The association between medical students’ sociodemographic factors and burnout as well as the logistic regression analysis of burnout prevalence were shown in Table 3. The tabulation demonstrated that both age and stage of study were associated with the prevalence of burnout (p-value = 0.023 and p-value = 0.000, respectively). There was no association between burnout prevalence and gender (p-value = 0.120). After performing the logistic regression analysis, the only sociodemographic factor independently associated with burnout prevalence was stage of study (OR = 0.180, 95% CI = 0.079–0.410, p-values = 0.000).

Table 3. Association between the sociodemographic of the medical students and burnout prevalence with the logistic regression analysis.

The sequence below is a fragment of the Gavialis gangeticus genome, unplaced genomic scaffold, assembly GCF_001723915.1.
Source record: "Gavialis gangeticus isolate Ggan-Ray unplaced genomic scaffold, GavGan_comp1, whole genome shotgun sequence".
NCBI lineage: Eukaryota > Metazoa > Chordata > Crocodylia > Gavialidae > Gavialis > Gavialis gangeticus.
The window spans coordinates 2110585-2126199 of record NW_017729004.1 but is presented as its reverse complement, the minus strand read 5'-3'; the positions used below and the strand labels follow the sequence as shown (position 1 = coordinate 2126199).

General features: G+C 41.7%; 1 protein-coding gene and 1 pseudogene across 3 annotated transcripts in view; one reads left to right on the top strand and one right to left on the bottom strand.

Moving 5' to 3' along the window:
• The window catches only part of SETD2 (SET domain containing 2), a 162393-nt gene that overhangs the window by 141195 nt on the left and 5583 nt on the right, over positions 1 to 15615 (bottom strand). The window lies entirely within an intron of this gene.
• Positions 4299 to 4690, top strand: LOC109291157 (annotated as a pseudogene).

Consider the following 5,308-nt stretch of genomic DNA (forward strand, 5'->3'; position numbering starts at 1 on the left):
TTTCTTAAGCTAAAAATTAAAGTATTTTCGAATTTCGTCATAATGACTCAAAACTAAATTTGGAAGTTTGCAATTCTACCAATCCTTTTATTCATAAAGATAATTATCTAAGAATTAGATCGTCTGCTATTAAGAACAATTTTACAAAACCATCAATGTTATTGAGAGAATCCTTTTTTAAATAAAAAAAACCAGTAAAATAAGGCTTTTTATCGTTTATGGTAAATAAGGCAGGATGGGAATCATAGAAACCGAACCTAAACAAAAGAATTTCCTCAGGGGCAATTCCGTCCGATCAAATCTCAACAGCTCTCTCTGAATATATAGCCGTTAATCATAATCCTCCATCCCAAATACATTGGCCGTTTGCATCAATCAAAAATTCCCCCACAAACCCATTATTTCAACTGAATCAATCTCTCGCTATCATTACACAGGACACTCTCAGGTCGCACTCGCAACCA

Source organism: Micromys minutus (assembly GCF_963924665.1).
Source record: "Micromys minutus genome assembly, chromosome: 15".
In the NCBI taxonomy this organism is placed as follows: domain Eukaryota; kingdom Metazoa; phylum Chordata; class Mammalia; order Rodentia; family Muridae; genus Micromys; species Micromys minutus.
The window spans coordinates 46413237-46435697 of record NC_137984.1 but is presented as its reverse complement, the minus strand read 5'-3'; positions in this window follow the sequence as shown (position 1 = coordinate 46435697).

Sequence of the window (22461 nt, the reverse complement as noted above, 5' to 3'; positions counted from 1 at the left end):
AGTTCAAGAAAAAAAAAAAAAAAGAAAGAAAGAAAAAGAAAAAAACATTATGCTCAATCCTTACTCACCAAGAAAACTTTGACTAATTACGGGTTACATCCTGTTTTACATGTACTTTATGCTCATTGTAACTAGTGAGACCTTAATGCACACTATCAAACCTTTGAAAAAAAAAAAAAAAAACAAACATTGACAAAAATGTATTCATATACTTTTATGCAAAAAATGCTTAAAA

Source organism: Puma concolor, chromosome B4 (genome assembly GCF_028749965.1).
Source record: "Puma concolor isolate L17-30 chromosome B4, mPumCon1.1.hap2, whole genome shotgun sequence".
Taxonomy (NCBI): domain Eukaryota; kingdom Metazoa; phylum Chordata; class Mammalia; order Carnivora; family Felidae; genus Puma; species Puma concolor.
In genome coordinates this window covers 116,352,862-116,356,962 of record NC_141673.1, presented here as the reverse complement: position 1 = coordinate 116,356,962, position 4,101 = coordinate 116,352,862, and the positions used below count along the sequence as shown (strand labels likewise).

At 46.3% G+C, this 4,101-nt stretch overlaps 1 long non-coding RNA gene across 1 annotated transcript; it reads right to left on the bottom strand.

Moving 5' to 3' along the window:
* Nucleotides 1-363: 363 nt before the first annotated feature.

This study established that during the COVID-19 pandemic, 74 (17.9%) medical students suffered from burnout, which is similar to previous study conducted by Zis et al, Adham et al, and Alqifari et al, where the prevalence of burnout among medical students during the COVID-19 era was 18.2%, 15.0%, and 18.0%, respectively [1517]. However, based on a study conducted by Shrestha et al, using the English version of the Oldenburg Burnout Inventory adapted for students (OLBI-S), the prevalence of burnout among medical students in Kathmandu amid the pandemic was reported as high as 65.9% [18]. This was in conjunction with the findings from a study by Forycka et al reporting that the prevalence of burnout among Polish medical students during the COVID-19 pandemic was around 59.9% [19]. A recent meta-analysis, including all observational studies in China from inception to 2019, exhibited that the prevalence of burnout among medical students was 45.9% (95% CI = 38.1%-53.8%) [20]. This gap between the prevalence might be caused by several factors, such as different criteria for defining burnout, different measurement instruments, timing of the survey, the sociodemographic factors of the study participants, and various effects of ongoing pandemic for each individual and institutional learning system [21, 22].